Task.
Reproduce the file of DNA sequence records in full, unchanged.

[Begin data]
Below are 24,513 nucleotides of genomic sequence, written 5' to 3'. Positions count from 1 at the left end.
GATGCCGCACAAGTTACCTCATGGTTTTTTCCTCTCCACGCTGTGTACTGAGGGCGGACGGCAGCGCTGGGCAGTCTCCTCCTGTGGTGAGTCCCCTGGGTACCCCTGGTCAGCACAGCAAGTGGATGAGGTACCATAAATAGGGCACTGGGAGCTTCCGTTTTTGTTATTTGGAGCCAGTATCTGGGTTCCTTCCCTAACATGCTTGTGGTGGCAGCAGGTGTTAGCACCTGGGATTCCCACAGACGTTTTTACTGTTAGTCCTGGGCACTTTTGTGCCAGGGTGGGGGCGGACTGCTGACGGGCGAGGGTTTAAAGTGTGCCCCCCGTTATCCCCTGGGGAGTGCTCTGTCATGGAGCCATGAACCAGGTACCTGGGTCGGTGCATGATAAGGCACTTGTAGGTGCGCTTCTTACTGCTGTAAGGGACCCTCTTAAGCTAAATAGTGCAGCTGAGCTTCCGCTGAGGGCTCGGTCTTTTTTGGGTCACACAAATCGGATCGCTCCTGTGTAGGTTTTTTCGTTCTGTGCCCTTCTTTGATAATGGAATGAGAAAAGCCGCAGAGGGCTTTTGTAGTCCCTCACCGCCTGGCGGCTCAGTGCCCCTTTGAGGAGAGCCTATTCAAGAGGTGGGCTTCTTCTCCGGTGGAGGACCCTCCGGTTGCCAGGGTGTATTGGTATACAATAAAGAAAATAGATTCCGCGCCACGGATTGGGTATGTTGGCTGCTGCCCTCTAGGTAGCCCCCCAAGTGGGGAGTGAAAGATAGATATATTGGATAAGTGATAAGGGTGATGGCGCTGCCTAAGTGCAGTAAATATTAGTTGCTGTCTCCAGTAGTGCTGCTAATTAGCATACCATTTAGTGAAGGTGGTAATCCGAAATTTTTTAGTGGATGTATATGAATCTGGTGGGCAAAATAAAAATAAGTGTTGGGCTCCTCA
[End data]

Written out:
Below are 24,513 nucleotides of genomic sequence, written 5' to 3'. Positions count from 1 at the left end.
GATGCCGCACAAGTTACCTCATGGTTTTTTCCTCTCCACGCTGTGTACTGAGGGCGGACGGCAGCGCTGGGCAGTCTCCTCCTGTGGTGAGTCCCCTGGGTACCCCTGGTCAGCACAGCAAGTGGATGAGGTACCATAAATAGGGCACTGGGAGCTTCCGTTTTTGTTATTTGGAGCCAGTATCTGGGTTCCTTCCCTAACATGCTTGTGGTGGCAGCAGGTGTTAGCACCTGGGATTCCCACAGACGTTTTTACTGTTAGTCCTGGGCACTTTTGTGCCAGGGTGGGGGCGGACTGCTGACGGGCGAGGGTTTAAAGTGTGCCCCCCGTTATCCCCTGGGGAGTGCTCTGTCATGGAGCCATGAACCAGGTACCTGGGTCGGTGCATGATAAGGCACTTGTAGGTGCGCTTCTTACTGCTGTAAGGGACCCTCTTAAGCTAAATAGTGCAGCTGAGCTTCCGCTGAGGGCTCGGTCTTTTTTGGGTCACACAAATCGGATCGCTCCTGTGTAGGTTTTTTCGTTCTGTGCCCTTCTTTGATAATGGAATGAGAAAAGCCGCAGAGGGCTTTTGTAGTCCCTCACCGCCTGGCGGCTCAGTGCCCCTTTGAGGAGAGCCTATTCAAGAGGTGGGCTTCTTCTCCGGTGGAGGACCCTCCGGTTGCCAGGGTGTATTGGTATACAATAAAGAAAATAGATTCCGCGCCACGGATTGGGTATGTTGGCTGCTGCCCTCTAGGTAGCCCCCCAAGTGGGGAGTGAAAGATAGATATATTGGATAAGTGATAAGGGTGATGGCGCTGCCTAAGTGCAGTAAATATTAGTTGCTGTCTCCAGTAGTGCTGCTAATTAGCATACCATTTAGTGAAGGTGGTAATCCGAAATTTTTTAGTGGATGTATATGAATCTGGTGGGCAAAATAAAAATAAGTGTTGGGCTCCTCA